This article introduces you to the Java programming language. The first of two parts, it is excerpted from chapter one of Sams Teach Yourself Java 2 in 21 Days, 4th Edition, written by Rogers Cadenhead and Laura Lemay (Sams; ISBN: 0672326280).
Getting Started with Java - Selecting a Development Tool (Page 3 of 6 )
Now that you've been introduced to Java as a spectator, it's time to put some of these concepts into play and create your first Java program.
If you work your way through the 21 days of this book, you'll become well versed in Java's capabilities, including graphics, file input and output, user-interface design, Web application development, XML processing, and database connectivity. You will write programs that run on Web pages and others that run on your personal computer, Web servers, and other computing environments.
Before you can get started, you must have software on your computer that can be used to edit, compile, and run Java programs that use the most up-to-date version of the language: Java 2 version 1.5.
Several popular integrated development environments for Java support version 1.5, including Borland JBuilder, Sun NetBeans, IntelliJ IDEA, and IBM VisualAge for Java.
These are each recommended by Java developers, but if you are learning to use these tools at the same time as you are learning Java, it can be a daunting task. Most integrated development environments are aimed primarily at experienced programmers who want to be more productive, not new people who are taking their first foray into a new language.
For this reason, unless you are comfortable with a development tool before picking up this book, you should probably use the simplest tool for Java development: the Java 2 Software Development Kit, which is free and can be downloaded from Sun's Java Web site at http://java.sun.com.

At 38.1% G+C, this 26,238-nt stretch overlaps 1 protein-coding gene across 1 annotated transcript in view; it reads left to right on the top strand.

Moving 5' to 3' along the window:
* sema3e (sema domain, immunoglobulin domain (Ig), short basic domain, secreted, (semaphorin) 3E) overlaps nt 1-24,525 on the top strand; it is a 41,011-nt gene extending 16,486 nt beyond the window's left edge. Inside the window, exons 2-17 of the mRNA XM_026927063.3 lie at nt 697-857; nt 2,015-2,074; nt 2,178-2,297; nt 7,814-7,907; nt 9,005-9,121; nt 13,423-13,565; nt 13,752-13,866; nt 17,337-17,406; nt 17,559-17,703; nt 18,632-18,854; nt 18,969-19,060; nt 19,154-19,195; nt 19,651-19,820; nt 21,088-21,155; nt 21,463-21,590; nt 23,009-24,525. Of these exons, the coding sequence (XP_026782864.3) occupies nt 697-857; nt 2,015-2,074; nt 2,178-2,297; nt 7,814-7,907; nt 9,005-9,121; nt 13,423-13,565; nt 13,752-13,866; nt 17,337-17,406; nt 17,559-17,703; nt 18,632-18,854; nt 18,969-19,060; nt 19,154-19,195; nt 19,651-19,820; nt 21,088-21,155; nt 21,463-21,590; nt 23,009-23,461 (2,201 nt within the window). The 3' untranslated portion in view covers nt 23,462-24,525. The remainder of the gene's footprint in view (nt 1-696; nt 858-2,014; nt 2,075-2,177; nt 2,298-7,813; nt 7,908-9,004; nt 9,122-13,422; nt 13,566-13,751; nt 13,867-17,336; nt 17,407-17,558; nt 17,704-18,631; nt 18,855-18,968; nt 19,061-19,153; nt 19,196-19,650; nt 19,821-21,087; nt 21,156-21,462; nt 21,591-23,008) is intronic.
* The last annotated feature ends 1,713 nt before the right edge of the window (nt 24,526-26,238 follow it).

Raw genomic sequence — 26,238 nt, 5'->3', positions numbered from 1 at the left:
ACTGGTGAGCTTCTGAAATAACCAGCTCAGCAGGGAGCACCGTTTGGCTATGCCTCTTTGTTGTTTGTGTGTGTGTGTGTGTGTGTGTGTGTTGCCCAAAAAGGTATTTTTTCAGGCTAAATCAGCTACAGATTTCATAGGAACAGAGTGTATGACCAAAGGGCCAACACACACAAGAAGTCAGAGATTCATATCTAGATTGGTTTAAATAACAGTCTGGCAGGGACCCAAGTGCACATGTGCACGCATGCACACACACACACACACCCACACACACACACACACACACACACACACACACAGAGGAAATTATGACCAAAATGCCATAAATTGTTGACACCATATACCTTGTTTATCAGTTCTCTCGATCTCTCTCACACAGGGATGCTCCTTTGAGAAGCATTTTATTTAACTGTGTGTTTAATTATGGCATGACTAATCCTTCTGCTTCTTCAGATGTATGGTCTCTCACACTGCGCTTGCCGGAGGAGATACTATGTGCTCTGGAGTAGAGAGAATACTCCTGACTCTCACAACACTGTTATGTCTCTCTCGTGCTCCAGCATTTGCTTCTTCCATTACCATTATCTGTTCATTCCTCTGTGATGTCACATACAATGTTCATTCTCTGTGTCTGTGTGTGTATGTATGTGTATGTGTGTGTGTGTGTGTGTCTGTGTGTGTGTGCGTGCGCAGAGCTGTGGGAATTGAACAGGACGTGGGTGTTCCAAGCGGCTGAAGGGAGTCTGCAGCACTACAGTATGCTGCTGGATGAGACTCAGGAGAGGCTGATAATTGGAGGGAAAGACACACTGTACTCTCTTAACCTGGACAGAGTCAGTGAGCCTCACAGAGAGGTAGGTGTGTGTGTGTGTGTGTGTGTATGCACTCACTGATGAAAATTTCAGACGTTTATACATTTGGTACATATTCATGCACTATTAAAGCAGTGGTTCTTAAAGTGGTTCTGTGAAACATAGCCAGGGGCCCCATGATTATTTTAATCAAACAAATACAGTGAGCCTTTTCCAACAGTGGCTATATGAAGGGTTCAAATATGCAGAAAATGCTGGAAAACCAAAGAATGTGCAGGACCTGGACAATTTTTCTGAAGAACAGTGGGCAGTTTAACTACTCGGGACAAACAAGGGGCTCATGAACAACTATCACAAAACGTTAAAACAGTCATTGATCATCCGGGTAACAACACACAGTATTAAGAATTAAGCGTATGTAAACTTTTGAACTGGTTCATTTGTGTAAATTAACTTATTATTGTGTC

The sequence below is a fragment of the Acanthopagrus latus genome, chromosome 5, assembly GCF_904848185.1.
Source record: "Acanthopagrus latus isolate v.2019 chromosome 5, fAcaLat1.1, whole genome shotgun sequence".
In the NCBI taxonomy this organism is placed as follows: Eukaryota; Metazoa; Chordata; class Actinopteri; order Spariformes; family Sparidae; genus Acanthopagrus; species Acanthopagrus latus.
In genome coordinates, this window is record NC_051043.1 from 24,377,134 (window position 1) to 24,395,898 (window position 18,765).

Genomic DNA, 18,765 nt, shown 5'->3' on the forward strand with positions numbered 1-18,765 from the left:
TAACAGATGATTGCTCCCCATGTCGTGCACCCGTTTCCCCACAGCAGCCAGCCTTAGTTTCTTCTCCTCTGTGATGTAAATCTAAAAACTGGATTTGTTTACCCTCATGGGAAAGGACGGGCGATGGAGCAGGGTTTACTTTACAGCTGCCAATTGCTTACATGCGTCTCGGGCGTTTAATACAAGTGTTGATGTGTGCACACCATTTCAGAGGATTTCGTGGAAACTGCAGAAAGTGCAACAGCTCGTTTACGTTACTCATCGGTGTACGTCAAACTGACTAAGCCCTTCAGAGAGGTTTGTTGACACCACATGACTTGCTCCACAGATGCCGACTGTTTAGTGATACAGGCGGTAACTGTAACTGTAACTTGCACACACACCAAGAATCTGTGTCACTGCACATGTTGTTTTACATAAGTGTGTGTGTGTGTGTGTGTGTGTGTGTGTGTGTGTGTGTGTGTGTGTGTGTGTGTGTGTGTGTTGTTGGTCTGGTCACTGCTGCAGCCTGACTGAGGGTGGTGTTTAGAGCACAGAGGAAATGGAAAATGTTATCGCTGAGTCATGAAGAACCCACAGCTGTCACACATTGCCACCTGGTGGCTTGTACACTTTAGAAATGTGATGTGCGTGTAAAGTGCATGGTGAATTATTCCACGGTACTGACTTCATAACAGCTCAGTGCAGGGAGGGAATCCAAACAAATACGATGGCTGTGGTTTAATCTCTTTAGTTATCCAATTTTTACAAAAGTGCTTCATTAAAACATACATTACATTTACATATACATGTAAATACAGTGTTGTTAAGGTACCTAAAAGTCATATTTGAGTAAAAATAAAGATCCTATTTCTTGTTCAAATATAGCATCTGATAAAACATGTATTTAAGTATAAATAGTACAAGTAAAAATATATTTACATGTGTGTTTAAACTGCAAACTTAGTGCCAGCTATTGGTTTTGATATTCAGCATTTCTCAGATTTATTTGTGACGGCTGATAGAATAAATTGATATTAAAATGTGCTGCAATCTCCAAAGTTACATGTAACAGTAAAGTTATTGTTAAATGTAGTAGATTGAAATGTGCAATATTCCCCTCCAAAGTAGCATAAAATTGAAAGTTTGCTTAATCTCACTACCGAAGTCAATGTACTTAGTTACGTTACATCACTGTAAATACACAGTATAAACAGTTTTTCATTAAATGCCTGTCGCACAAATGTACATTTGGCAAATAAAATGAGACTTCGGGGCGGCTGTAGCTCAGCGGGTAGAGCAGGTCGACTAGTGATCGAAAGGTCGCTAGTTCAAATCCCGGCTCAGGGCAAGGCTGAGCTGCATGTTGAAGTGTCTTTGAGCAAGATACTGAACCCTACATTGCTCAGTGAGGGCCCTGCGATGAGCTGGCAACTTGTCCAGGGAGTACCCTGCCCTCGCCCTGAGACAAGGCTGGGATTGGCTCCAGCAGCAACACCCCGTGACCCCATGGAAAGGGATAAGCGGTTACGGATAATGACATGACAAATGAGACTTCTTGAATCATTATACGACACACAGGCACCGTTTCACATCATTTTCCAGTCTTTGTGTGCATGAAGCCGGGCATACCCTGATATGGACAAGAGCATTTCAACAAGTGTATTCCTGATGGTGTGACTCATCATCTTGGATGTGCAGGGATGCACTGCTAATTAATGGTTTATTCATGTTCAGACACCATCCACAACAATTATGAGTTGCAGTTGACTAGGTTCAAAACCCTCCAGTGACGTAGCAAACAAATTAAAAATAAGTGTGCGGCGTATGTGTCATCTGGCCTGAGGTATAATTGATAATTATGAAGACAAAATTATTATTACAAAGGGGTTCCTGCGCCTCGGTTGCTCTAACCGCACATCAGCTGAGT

The Software Development Kit
Whenever Sun releases a new version of Java, it also makes a free development kit available over the Web to support that version. The current release is the Java 2 Software Development Kit, Standard Edition, Version 1.5.
Although the authors of a book like this have no business poking fun at long-winded titles, Sun has given its most popular Java development tool a name that's longer than most celebrity marriages.
For the sake of a few trees, in this book the language will usually be referred to simply as Java and the kit as SDK 1.5. You might see the kit referred to elsewhere as Java Development Kit 1.5.
If you will be using the Software Development Kit to create the tutorial programs in this book, you can find out how to get started with the software in Appendix B, "Using the Java 2 Software Development Kit." The appendix covers how to download and install the kit and use it to create a sample Java program.
After you have a Java development tool on your computer that supports Java 2 version 1.5, you're ready to dive into the language.